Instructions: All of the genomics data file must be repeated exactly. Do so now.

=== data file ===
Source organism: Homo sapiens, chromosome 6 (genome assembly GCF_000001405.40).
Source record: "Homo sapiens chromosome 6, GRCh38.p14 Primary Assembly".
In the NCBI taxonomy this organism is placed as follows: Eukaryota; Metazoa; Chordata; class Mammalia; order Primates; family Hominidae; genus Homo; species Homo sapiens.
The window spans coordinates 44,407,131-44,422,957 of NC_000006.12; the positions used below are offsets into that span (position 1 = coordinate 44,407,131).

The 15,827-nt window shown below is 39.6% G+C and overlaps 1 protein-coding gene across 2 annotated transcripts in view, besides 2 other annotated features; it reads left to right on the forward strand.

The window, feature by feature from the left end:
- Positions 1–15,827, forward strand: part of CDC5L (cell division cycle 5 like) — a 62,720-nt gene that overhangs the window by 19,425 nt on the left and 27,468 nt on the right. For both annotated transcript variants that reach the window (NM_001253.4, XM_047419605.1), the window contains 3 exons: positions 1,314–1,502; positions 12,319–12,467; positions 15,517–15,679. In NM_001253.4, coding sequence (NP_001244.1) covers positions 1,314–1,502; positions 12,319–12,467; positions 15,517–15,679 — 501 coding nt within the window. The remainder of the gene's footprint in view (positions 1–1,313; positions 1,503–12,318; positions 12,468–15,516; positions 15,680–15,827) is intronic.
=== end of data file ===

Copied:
Source organism: Homo sapiens, chromosome 6 (genome assembly GCF_000001405.40).
Source record: "Homo sapiens chromosome 6, GRCh38.p14 Primary Assembly".
In the NCBI taxonomy this organism is placed as follows: Eukaryota; Metazoa; Chordata; class Mammalia; order Primates; family Hominidae; genus Homo; species Homo sapiens.
The window spans coordinates 44,407,131-44,422,957 of NC_000006.12; the positions used below are offsets into that span (position 1 = coordinate 44,407,131).

The 15,827-nt window shown below is 39.6% G+C and overlaps 1 protein-coding gene across 2 annotated transcripts in view, besides 2 other annotated features; it reads left to right on the forward strand.

The window, feature by feature from the left end:
- Positions 1–15,827, forward strand: part of CDC5L (cell division cycle 5 like) — a 62,720-nt gene that overhangs the window by 19,425 nt on the left and 27,468 nt on the right. For both annotated transcript variants that reach the window (NM_001253.4, XM_047419605.1), the window contains 3 exons: positions 1,314–1,502; positions 12,319–12,467; positions 15,517–15,679. In NM_001253.4, coding sequence (NP_001244.1) covers positions 1,314–1,502; positions 12,319–12,467; positions 15,517–15,679 — 501 coding nt within the window. The remainder of the gene's footprint in view (positions 1–1,313; positions 1,503–12,318; positions 12,468–15,516; positions 15,680–15,827) is intronic.